A few years ago I sat down and watched Hammer's late 60s/early 70s run of Frankenstein films and found myself transfixed by just how great the series was. While the company's influential and fun Dracula flicks eventually felt dated, gimmicky and repetitive, their Frankenstein cycle continually reinvented itself and – in my mind – reached its pinnacle with FRANKENSTEIN MUST BE DESTROYED (1969). Not just the best of an excellent series, DESTROYED is a fine example of just how smart, scary and great a horror film can be.
Though the good doctor still had some life in him, I was disappointed by how the series ended with DESTROYED's follow up, FRANKENSTEIN AND THE MONSTER FROM HELL (1974). Peter Cushing's creator didn't go out with a bang but a whimper, still stuck in the asylum at film's end, though steadfast in his desire to keep on experimenting.
In a few years John Carpenter's HALLOWEEN (1978) would change the horror film landscape radically and though often cut from similar cloth, the hulking, revenge-driven monsters of the Frankenstein flicks would find themselves taking a backseat to their slasher film brethren.
Fast forward to 2011 and I may finally be getting my wish to see the ol' Baron go out on a high note. This time, though, his sequel isn't coming to the big screen but drenched in four-color fear courtesy of the new comic series FLESH & BLOOD.
Written by Robert Tinnell and illustrated by Neil Vokes, FLESH & BLOOD: Book One (available from recently-minted horror comic publisher Monsterverse) is like the fevered monster mash that many a Hammer-watcher craved. While Universal never missed an opportunity to pit their box-office baddies against one another, Hammer steadfastly kept their mummies, vampires, wolfmen and reanimated monsters on their own separate cinematic paths. And while that vision made for focused (if a smidge rigid) silver screen outings, FLESH & BLOOD shows just how much action-packed horror fun was to be had by letting loose with these characters.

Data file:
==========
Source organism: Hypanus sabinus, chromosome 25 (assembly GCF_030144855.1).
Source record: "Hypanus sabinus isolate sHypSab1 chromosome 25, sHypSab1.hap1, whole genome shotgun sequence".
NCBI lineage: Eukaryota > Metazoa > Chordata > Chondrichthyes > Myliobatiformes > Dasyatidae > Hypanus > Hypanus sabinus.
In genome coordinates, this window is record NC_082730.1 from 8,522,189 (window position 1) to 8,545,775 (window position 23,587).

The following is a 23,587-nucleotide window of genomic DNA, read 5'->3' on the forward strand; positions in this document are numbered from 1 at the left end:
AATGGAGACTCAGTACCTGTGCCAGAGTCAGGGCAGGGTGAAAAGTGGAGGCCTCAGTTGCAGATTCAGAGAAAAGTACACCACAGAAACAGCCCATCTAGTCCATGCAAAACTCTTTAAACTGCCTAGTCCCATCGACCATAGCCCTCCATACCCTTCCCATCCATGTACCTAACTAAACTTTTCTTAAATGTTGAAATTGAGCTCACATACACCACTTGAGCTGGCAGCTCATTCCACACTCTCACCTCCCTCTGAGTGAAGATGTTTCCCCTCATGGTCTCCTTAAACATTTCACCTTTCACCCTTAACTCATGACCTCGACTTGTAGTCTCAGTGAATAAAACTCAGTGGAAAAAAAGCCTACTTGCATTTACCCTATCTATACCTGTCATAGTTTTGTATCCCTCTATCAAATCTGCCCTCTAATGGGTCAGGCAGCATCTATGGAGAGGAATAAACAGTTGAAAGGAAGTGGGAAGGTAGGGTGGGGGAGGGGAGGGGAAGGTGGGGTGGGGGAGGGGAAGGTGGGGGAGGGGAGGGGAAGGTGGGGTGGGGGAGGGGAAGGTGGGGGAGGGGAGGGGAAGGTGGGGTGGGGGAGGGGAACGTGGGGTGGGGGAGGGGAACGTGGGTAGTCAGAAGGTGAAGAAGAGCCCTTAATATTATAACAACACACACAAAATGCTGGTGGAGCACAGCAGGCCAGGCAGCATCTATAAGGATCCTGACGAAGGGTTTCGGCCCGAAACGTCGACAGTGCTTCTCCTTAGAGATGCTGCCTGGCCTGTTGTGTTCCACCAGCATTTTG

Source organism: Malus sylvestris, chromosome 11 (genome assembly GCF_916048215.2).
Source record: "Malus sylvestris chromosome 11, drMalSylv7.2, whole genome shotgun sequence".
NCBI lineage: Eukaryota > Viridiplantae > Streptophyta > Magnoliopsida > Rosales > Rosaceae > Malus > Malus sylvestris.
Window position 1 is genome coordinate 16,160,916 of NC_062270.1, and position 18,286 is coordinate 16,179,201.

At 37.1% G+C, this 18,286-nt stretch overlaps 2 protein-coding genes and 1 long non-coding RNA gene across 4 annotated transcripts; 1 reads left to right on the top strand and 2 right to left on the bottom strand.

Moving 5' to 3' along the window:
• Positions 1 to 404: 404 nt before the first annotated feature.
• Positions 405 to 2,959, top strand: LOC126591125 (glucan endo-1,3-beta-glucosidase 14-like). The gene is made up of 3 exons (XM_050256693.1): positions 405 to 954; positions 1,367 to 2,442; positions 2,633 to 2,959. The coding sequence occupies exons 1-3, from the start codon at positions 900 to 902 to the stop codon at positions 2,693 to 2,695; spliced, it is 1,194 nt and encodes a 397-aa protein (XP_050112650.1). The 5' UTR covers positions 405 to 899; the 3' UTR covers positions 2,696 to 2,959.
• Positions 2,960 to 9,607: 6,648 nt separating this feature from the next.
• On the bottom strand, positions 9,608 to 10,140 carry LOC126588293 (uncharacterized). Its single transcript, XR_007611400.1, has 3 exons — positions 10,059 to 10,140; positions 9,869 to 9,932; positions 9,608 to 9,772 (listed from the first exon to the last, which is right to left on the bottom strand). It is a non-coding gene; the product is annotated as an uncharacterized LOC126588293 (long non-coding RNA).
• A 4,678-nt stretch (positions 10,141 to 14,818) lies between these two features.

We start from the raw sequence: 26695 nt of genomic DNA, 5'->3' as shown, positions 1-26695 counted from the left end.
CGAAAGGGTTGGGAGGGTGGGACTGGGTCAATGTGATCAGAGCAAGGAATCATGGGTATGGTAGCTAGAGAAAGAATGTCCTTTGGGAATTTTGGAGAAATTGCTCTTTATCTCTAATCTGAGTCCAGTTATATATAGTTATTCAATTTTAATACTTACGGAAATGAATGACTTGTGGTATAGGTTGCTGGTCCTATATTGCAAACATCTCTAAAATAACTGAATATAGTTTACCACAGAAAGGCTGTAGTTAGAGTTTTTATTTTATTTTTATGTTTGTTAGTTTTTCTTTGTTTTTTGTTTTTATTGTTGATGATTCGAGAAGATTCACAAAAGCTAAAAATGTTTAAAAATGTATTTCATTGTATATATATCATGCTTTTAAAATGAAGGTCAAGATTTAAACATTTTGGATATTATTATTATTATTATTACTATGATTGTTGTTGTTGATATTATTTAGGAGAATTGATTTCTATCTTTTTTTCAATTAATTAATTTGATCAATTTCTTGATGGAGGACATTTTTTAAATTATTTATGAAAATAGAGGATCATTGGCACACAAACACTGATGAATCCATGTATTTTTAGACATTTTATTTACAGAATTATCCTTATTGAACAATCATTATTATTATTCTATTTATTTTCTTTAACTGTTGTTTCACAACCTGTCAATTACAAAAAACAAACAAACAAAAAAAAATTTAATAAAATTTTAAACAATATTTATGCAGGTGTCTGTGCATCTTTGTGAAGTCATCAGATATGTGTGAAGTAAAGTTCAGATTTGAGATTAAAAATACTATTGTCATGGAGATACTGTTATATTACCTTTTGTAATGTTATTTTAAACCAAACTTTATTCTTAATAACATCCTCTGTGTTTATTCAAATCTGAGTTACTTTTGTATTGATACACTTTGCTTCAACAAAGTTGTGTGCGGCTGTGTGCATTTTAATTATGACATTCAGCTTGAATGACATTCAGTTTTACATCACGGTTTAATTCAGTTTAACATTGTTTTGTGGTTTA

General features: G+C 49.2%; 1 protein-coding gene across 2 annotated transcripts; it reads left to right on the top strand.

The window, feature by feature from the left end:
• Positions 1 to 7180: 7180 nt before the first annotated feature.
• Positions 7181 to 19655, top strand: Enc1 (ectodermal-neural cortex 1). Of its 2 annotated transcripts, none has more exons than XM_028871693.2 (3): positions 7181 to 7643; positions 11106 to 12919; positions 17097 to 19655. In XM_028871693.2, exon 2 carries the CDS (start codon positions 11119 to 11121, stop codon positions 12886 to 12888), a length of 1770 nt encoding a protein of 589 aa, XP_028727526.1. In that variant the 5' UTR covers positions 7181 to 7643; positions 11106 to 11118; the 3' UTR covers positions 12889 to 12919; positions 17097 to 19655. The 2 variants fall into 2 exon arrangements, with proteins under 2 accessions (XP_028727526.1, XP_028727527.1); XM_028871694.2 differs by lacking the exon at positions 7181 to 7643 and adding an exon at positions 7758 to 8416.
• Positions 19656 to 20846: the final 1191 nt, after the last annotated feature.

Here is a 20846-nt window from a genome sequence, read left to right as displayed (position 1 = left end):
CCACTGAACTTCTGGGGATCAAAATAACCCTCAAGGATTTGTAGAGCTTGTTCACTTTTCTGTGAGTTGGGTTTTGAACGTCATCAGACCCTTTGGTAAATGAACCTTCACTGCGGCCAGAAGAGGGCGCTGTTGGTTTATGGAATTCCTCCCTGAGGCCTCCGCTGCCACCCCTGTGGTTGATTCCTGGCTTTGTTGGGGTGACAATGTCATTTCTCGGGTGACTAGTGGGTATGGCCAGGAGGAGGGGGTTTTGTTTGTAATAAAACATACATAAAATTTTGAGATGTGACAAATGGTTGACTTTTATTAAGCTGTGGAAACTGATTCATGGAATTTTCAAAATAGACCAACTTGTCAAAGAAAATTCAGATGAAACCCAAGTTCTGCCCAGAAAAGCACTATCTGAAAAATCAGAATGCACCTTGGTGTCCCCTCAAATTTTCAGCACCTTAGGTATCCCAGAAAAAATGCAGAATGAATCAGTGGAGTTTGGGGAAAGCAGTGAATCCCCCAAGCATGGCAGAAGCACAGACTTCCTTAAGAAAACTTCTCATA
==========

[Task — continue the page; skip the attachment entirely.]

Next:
Not to spoil much of the joy to be had in the opening installment's fast and furious pages but let's just say that there's a plan to spring the good Baron and his new cellmate to help thwart a vampire scourge, multiple attacks by various beasties and monsters, and some swashbuckling that brought to mind what may be my favorite Hammer film of them all, CAPTAIN KRONOS: VAMPIRE HUNTER (1974).
Tinnell's story draws upon everything from monster lore to Hammer history (and I'd probably pick up even more of the references and sly nods were I better versed in both areas... damn you feeble brain!) while Vokes' panels seamlessly segue between sinister forces attacking pitchfork-wielding villagers, blood-soaked mayhem, two-fisted action and some of the most eye-poppingly eye-popping she-creatures to ever seduce a damsel.
As if this tale of mortals and monsters battling for our very existence wasn't enough, FLESH & BLOOD: Book One comes packed with an introduction from VIDEO WATCHDOG publisher Tim Lucas, a historical perspective on vampire cinema by Bruce Hallenback, an art gallery featuring work by Vokes, Adrian Salmon and Mike Oeming and even the first part of a Quatermass-esque tale called OPERATION SATAN (from Tinnell and artist Bob Hall). Whew!
Like previous collaborations with each other and others (THE BLACK FOREST, THE WICKED WEST, FACELESS, SIGHT UNSEEN, PARLIAMENT OF JUSTICE, THE LIVING AND THE DEAD), Tinnell and Vokes have delivered another blast of prose and graphics with pages that drip with their enthusiasm and love for all things horror. Not merely an homage to the days when the House of Hammer ruled the genre, FLESH & BLOOD is a fitting continuation of the sagas we never wanted to see end.
FLESH & BLOOD: Book One is available at Amazon.
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